Review: Tom Walker @ The Deaf Institute, Manchester

With a Brit in his back pocket and a debut album fresh on the shelves you’d say What a Time to Be Alive for Tom Walker as he stunned a lucky set of fans at an exclusive Hits Radio gig at the Deaf Institute. 

The 27-year-old, who won the Best British Breakthrough Act in February, returned once again to the city in which he was raised with a mix of popular hits and new album material to a select few at the famous intimate venue. 

The honorary Mancunian came to the stage amidst a rapturous crescendo of sound from his band as he belted out one of his earlier songs Fly With Me comfortably encapsulating to many just what Tom Walker is about. 

Starting with a bang, Walker introduced himself to the crowd as he made reference to a fantastic few weeks that had seen him win a Brit, release a debut album and pop the question to long term girlfriend Annie. 

Holding aloft a glass of wine, the self-professed maverick joked with the audience: “I used to play to 25 people and now I have a Brit Award,” as he geared up to his set on stage. 

He launched into his second heavily synthesised track My Way – which only emphasised his recognisable husky tones coupled with a brilliantly catchy chorus that acted as a real crowd pleaser. 

In the interval involving yet another guitar change – a signal to the artist’s clamour for perfection – the Brit Award winner made no bones about his desire to plug his new debut studio album What a Time to Be Alive, released on March 2.

He said: “Yeah the album’s good, you should buy it, seriously.”

Just as impressive as the singer’s likeability was his ability to completely switch the tone as he performed Blessings centre of the stage with total emphasis on where it all began – just a man with a guitar and a big dream.  

Walker’s well-documented struggles of homelessness and strife is no secret and preceding the track he spoke about the song’s context, recollecting how he wrote it during one of the most difficult periods of his life when he hadn’t a “penny to his name.”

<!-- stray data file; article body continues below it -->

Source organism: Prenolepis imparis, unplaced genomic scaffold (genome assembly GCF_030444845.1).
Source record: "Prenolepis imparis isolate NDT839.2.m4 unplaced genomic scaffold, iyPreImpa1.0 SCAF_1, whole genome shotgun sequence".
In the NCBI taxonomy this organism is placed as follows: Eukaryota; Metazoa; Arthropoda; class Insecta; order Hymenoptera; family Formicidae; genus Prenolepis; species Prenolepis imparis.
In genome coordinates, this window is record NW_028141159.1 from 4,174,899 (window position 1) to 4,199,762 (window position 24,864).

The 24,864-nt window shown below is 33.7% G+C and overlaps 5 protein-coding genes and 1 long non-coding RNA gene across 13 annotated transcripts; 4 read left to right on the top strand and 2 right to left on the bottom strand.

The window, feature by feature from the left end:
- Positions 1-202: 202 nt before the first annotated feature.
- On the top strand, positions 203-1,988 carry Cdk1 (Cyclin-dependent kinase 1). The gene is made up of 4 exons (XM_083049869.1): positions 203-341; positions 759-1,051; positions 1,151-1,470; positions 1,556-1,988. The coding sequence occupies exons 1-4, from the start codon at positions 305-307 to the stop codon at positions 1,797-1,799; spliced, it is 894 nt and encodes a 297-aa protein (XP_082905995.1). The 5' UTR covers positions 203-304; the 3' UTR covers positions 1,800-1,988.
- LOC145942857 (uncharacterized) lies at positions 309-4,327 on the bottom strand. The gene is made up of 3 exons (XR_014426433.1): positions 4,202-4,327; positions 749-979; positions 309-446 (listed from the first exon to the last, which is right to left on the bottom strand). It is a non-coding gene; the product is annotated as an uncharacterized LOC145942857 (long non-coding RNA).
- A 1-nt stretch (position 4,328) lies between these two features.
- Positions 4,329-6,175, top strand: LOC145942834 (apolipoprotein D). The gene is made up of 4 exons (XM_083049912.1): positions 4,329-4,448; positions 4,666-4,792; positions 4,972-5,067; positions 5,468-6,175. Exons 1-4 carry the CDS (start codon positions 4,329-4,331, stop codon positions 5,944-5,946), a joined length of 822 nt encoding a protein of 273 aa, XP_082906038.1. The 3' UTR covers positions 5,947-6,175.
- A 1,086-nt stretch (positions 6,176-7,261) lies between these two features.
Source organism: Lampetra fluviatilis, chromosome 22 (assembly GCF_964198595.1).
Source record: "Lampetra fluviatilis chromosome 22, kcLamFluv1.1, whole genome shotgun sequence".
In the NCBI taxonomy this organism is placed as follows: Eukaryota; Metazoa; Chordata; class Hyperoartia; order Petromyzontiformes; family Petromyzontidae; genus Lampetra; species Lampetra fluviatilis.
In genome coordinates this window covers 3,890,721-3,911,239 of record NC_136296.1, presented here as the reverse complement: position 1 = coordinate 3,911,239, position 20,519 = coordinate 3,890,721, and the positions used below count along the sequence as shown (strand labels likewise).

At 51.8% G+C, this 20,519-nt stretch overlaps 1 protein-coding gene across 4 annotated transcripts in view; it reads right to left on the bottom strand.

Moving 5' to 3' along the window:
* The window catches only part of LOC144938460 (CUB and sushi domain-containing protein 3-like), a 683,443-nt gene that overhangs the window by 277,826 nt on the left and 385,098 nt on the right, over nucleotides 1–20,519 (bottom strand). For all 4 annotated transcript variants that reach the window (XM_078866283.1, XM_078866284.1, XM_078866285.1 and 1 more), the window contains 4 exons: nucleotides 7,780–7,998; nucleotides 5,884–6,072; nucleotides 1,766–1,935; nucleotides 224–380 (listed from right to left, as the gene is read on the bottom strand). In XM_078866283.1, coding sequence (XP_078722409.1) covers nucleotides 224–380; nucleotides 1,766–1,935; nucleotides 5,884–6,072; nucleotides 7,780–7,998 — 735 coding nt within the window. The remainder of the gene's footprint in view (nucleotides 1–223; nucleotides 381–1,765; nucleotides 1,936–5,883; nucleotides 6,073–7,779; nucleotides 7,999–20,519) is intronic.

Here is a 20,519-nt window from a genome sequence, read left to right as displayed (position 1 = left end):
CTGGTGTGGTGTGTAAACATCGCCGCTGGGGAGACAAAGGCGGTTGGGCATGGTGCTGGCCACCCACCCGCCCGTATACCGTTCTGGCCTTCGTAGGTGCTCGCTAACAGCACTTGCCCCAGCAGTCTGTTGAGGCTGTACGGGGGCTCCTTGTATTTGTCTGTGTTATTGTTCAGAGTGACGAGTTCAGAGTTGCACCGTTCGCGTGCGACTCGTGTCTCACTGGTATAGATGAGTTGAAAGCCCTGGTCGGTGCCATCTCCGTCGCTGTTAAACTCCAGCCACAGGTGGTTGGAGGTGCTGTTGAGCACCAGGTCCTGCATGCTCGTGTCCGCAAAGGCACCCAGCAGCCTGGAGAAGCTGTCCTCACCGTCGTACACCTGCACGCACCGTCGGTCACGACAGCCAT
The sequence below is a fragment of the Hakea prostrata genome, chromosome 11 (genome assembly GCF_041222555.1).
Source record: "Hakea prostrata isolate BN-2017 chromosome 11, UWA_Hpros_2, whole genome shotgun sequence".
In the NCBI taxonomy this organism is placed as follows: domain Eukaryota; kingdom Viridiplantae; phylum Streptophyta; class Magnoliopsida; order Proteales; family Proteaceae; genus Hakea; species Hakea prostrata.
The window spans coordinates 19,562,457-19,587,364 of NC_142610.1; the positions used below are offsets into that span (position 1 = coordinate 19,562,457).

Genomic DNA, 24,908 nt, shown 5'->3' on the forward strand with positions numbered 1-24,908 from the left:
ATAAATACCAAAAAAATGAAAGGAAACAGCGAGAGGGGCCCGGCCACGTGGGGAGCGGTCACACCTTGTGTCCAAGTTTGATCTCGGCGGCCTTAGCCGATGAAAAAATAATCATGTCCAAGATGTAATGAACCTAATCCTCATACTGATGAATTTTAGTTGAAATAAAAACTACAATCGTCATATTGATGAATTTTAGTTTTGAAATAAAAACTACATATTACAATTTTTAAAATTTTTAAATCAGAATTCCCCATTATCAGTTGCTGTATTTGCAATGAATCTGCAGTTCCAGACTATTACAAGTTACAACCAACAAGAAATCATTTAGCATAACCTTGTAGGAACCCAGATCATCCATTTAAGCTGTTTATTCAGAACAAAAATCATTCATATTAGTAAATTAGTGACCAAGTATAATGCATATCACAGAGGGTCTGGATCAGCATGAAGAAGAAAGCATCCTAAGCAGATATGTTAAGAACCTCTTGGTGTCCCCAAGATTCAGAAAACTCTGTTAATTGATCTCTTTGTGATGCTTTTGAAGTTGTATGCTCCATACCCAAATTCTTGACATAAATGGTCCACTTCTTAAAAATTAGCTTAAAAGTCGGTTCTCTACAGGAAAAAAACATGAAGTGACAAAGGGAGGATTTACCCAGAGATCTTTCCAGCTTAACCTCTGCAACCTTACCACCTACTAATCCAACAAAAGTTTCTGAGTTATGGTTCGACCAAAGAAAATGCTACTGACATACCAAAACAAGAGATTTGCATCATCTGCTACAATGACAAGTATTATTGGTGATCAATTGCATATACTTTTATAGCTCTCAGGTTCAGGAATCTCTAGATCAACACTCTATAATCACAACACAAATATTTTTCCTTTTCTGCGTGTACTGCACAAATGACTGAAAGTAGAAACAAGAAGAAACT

With the audience quite simply hanging off his every word as a result, Walker brought an authenticity to the song – and it told as his persona beautifully transcended into the song as well as his next cover track Home Town Glory.   

Adding more depth to his backstory, Walker spoke about his grandmother who he credited as was one of his biggest inspirations in his life.  

Transitioning smoothly into his next track In The End, he explained how that, despite her adversities in life having made it through one failed marriage and overcoming cancer, she always reiterated that “love is all that matters,” only further adding to his validity with fans as he launched into another heartfelt solo. 

With the room now captivated by the passion on display, the tempo was upped as he played You and I which has proved a massive hit – at the time of writing it had nearly 10 million views on YouTube.

The penultimate tracks Angels and Not Giving In blended Walker’s eclectic genre mix of rock and pop as the venue’s strobe lighting was brought into its full blazing effect to onlookers.

Angels in particular was punchy, energetic and held down a firm rock beat that reverberated around the small venue living up to the ‘exclusive’ title that the gig had been given.  

Walker finished, quite expectedly, with his platinum single Leave a Light On, which itself was nominated for Best British single at the converted national awards. 

Met with a furore of noise as the singer made his bow for the evening, he reiterated: “Thank you Manchester, you’ve been great as always,” as he belted out his hit one last time. 

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